Stress is the feeling of being under too much mental or emotional pressure.
Pressure turns into stress when you feel unable to cope. People have different ways of reacting to stress, so a situation that feels stressful to one person may be motivating to someone else.
Many of life’s demands can cause stress, particularly work, relationships and money problems. And, when you feel stressed, it can get in the way of sorting out these demands, or can even affect everything you do.

Stress can affect how you feel, think, behave and how your body works. In fact, common signs of stress include sleeping problems, sweating, loss of appetite and difficulty concentrating.
You may feel anxious, irritable or low in self esteem, and you may have racing thoughts, worry constantly or go over things in your head. You may notice that you lose your temper more easily, drink more or act unreasonably.
You may also experience headaches, muscle tension or pain, or dizziness.
Stress causes a surge of hormones in your body. These stress hormones are released to enable you to deal with pressures or threats – the so-called "fight or flight" response.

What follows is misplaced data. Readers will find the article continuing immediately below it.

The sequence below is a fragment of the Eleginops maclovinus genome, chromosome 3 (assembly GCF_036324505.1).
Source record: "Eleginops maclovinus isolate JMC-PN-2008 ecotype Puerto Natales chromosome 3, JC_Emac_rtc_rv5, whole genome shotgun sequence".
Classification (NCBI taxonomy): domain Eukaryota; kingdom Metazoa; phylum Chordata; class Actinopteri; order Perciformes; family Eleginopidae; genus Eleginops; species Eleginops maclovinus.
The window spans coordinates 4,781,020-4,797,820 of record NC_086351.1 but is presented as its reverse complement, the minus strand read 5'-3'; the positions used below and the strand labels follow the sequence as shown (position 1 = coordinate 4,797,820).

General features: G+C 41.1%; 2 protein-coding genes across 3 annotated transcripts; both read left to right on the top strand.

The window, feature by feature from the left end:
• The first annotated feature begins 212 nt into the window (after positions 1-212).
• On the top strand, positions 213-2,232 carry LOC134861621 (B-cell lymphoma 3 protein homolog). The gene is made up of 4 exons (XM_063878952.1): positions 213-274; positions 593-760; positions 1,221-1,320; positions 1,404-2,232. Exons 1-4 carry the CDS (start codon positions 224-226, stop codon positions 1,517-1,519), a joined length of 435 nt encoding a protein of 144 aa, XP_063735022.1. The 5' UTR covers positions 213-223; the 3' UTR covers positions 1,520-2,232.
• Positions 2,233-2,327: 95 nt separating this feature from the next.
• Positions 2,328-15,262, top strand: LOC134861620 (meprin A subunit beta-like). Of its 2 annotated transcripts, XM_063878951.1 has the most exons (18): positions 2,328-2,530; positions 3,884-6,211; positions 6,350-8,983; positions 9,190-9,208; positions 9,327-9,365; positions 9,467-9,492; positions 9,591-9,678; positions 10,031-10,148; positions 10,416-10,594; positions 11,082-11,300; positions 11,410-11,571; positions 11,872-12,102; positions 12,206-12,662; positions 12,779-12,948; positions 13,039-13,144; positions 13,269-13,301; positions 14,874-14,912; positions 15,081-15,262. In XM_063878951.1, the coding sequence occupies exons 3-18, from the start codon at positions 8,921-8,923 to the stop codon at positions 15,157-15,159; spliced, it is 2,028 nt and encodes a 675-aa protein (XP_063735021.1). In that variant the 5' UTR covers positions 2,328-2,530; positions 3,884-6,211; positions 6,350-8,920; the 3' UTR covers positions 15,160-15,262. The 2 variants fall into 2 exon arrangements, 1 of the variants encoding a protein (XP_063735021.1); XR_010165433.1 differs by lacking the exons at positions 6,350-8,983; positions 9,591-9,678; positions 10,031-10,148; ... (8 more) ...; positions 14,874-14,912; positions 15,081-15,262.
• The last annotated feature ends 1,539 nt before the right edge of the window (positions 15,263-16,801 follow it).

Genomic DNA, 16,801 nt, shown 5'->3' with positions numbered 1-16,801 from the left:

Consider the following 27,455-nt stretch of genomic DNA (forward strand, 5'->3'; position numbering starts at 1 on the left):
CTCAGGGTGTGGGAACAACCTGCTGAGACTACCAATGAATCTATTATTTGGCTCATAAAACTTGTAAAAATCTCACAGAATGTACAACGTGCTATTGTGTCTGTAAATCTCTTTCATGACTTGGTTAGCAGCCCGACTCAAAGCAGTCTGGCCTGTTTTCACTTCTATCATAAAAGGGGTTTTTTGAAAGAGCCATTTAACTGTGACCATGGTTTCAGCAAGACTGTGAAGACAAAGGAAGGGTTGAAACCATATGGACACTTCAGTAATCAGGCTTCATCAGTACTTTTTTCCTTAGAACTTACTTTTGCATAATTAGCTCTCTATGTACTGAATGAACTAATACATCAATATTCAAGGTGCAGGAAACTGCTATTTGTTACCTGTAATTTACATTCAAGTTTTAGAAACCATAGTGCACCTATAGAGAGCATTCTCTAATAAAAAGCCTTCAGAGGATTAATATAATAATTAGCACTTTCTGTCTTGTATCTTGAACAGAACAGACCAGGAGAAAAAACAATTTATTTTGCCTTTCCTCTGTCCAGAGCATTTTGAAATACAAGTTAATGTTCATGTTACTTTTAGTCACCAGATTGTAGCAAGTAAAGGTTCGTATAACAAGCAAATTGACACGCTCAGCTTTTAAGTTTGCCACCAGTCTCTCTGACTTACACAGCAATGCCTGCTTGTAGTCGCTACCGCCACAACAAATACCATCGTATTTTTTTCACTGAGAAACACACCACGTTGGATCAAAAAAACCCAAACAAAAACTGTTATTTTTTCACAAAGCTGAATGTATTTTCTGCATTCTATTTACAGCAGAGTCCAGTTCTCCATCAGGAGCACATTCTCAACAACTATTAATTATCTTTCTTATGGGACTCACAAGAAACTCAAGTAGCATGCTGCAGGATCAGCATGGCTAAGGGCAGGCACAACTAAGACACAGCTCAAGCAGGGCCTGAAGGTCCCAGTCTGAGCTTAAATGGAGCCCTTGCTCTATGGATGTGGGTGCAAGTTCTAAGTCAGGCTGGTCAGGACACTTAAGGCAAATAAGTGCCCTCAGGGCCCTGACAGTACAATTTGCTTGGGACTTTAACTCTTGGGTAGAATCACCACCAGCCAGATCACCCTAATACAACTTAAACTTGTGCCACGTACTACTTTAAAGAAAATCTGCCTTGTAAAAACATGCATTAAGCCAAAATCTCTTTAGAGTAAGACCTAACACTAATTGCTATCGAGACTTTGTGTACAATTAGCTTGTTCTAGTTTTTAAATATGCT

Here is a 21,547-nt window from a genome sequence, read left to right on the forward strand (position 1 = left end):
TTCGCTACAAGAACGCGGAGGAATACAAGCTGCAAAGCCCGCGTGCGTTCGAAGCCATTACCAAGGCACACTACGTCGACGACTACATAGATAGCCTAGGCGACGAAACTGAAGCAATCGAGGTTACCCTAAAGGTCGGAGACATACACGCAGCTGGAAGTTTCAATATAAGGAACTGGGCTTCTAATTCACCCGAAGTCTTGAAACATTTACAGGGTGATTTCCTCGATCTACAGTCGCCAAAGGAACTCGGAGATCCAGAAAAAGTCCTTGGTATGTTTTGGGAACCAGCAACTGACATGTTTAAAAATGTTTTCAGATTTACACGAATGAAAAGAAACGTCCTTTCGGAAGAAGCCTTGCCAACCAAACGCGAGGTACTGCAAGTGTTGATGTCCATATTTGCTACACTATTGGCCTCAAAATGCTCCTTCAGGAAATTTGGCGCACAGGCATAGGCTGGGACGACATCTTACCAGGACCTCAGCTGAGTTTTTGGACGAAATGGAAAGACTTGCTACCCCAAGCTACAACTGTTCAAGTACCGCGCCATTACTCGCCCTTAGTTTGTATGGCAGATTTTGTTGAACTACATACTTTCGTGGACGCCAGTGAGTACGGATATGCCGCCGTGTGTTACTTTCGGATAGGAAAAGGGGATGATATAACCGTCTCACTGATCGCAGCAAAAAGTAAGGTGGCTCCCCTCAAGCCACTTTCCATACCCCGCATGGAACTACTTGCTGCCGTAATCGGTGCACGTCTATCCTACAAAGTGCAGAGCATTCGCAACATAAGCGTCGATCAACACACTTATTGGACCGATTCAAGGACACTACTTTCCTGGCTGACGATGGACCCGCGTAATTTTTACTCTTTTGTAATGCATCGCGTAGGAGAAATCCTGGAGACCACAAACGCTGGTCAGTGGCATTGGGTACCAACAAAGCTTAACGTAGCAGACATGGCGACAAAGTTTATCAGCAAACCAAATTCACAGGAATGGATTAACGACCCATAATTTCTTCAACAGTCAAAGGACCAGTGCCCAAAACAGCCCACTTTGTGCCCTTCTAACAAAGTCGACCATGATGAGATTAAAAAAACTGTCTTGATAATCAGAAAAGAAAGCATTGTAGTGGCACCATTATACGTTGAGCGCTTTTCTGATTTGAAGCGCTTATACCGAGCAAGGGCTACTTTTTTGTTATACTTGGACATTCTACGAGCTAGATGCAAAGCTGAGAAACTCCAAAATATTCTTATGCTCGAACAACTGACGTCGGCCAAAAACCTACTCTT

Once the pressure or threat has passed, your stress hormone levels will usually return to normal. However, if you're constantly under stress, these hormones will remain in your body, leading to the symptoms of stress.

Recognising your stress triggers

If you're not sure what's causing your stress, keep a diary and make a note of stressful episodes for two-to-four weeks. Then review it to spot the triggers.
Things you might want to write down include:

  • the date, time and place of a stressful episode
  • what you were doing 
  • who you were with
  • how you felt emotionally 
  • what you were thinking 
  • what you started doing 
  • how you felt physically 
  • a stress rating (0-10 where 10 is the most stressed you could ever feel)
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